Here’s What You Need To Know About The Citywide Curfew
UPDATE, Monday, June 8: New York City’s Curfew Has Ended: What You Need To Know.
Mayor de Blasio has issued a citywide 8p curfew for this week, following Monday night’s 11p curfew in light of the recent protests over the police killing of Minneapolis resident George Floyd.
According to de Blasio’s executive order issuing the curfew, failure to comply could result in a Class B misdemeanor. It’s not entirely clear how seriously that curfew will be enforced — Monday night, Governor Cuomo doubled the police force from 4,000 to 8,000, but people were still out after hours. Still, it’s a good idea to keep in mind what services will and will not be available after 8p. Chiefly: Citi Bike, which announced last-minute on Monday that it would comply with the curfew, and shut down service from 11p to 5a.
The same goes for Tuesday night: no new Revel scooter or Citi Bike rentals after 8p, though riders can still return their bikes post-shutdown. (If you don’t see an open dock at a station when you arrive, you can use the kiosk screen to find available docks at nearby stations.) Uber and Lyft will still operate after hours, and the subway will remain open until 11p (it’s still shut down overnight indefinitely). MTA buses will continue to run as normal.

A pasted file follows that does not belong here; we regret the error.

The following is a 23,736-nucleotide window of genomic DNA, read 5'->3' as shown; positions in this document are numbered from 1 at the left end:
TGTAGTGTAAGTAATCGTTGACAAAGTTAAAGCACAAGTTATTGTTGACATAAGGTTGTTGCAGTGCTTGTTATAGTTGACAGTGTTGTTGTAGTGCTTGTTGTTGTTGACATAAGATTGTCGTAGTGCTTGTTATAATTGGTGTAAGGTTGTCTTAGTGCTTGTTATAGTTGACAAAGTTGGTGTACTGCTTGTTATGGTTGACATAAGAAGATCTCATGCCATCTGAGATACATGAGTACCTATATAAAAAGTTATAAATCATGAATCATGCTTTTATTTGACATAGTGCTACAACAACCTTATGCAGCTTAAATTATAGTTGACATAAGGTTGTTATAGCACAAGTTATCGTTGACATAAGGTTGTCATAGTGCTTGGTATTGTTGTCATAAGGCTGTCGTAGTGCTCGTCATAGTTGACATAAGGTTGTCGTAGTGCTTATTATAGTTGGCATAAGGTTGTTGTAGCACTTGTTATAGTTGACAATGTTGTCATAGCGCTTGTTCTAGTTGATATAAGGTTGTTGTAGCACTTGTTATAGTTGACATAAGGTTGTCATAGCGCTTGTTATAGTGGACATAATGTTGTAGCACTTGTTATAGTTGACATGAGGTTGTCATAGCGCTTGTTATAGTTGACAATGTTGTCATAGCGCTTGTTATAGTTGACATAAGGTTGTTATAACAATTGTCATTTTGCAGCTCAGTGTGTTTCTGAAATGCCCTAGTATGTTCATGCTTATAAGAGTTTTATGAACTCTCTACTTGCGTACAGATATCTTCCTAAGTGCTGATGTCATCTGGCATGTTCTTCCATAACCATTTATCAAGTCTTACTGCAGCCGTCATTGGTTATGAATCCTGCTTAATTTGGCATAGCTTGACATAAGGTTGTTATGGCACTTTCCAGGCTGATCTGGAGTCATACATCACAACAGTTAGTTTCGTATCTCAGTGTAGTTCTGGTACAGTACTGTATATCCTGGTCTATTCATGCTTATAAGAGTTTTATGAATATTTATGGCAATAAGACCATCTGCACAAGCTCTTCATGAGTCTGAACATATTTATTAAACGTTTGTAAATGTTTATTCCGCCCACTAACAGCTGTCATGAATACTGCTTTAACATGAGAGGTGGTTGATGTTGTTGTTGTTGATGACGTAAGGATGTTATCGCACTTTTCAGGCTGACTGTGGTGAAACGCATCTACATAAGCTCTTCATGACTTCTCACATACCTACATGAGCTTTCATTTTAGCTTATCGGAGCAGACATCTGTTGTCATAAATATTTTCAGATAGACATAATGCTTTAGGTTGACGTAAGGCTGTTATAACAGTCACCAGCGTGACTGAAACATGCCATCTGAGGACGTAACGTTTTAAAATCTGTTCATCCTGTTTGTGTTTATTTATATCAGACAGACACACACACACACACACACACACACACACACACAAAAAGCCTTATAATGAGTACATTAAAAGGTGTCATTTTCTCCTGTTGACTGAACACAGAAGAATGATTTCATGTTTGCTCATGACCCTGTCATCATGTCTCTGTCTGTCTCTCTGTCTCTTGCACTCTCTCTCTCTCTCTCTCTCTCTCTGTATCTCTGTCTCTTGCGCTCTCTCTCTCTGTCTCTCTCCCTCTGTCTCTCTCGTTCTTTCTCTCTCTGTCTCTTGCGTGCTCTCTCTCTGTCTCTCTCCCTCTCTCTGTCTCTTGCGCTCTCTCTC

Note that essential workers, including restaurant and delivery workers, and homeless New Yorkers are exempt from the curfew order — though, again, thanks to the Citi Bike shutdown, some may have trouble getting home. The order also exempts “individuals seeking medical treatment or medical supplies,” as well as hospital workers, first responders, and other essential employees.
New York City has not enacted a curfew since 1943, when Mayor Fiorello LaGuardia imposed an emergency citywide curfew over a series of riots in Harlem. Coincidentally, those riots were sparked after a white police officer shot a black soldier.
photo: nycmayorsofficeTags: curfew, de blasio, george floyd, laguardia